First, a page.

Since I have come back from Ecuador, countless people have asked me about my experience. And I’ve realized that I always talk about Ecuador nicely; not because I’m scared of offending anyone or because I want to battle against the stereotypes, but because I actually, truly love Ecuador. I love how I could see the mountains everywhere, and how the nature made me feel so at peace with myself and with the world. I love how people would stop for a friendly conversation. I love how I had so many opportunities to try new things. I love the laid back way of living. I love the exotic fruits, the colorful markets, the spontaneity…the list could go on and on.
Maybe that is why the reverse culture shock hit me so hard when I came back. I sat on the subway but everyone was looking at their phones and no one wanted a conversation. I stared at the buildings and felt suffocated. I started to be dragged back into this swirl of consumerism. I was sick of the beauty standards and the concept of the ‘conventional path’ imposed by the society. I felt like a stranger in my own city and I felt like I didn’t belong. Aware of my thoughts and emotions, I began to delve into the reason why I was feeling that way.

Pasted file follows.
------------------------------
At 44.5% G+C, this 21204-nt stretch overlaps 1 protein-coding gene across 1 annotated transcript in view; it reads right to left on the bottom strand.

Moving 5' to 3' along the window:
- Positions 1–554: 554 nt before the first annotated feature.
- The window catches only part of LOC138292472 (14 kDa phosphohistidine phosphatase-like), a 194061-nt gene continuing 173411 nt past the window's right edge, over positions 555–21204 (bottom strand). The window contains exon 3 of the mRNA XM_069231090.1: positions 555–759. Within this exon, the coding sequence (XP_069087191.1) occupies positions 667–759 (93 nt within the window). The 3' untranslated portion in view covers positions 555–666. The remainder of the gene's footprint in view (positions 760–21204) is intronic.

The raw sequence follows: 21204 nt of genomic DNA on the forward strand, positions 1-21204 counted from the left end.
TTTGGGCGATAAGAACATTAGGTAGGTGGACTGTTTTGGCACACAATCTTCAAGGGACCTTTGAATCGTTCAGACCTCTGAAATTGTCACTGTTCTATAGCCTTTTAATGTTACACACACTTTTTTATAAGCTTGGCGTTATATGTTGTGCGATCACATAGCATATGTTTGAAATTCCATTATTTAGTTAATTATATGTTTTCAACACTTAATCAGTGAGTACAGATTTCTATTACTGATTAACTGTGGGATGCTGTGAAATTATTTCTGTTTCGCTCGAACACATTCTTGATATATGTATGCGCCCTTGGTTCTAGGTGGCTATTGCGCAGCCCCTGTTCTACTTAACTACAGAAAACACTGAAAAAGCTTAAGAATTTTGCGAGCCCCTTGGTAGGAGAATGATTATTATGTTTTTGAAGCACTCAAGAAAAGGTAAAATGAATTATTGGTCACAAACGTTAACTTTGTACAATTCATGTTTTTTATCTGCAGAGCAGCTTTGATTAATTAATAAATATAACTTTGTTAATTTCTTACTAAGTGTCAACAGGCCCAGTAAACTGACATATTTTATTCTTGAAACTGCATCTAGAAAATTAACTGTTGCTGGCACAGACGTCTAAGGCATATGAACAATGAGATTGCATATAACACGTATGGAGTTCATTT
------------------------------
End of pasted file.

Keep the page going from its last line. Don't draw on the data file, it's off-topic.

Perhaps we travel because we want to be in an unfamiliar place, so that we can escape from the old routines and have fun without living the responsibilities of the actually living there; you don’t have to worry about the politics, the economy, or the societal problems. I guess it is the same for me. Although Ecuador is a place I hold very close to my heart and somewhere I really care about, 8 months was not enough to learn about all of Ecuador. In comparison, I know so much about Hong Kong, including the good and the bad. The reason why I am so frustrated with my city is because I care about it, but I am also unable to change everything I don’t like about it.
But maybe we don’t have change everything in one go. Be the change you want to be and the people around you will follow. Change the society starting with each individual.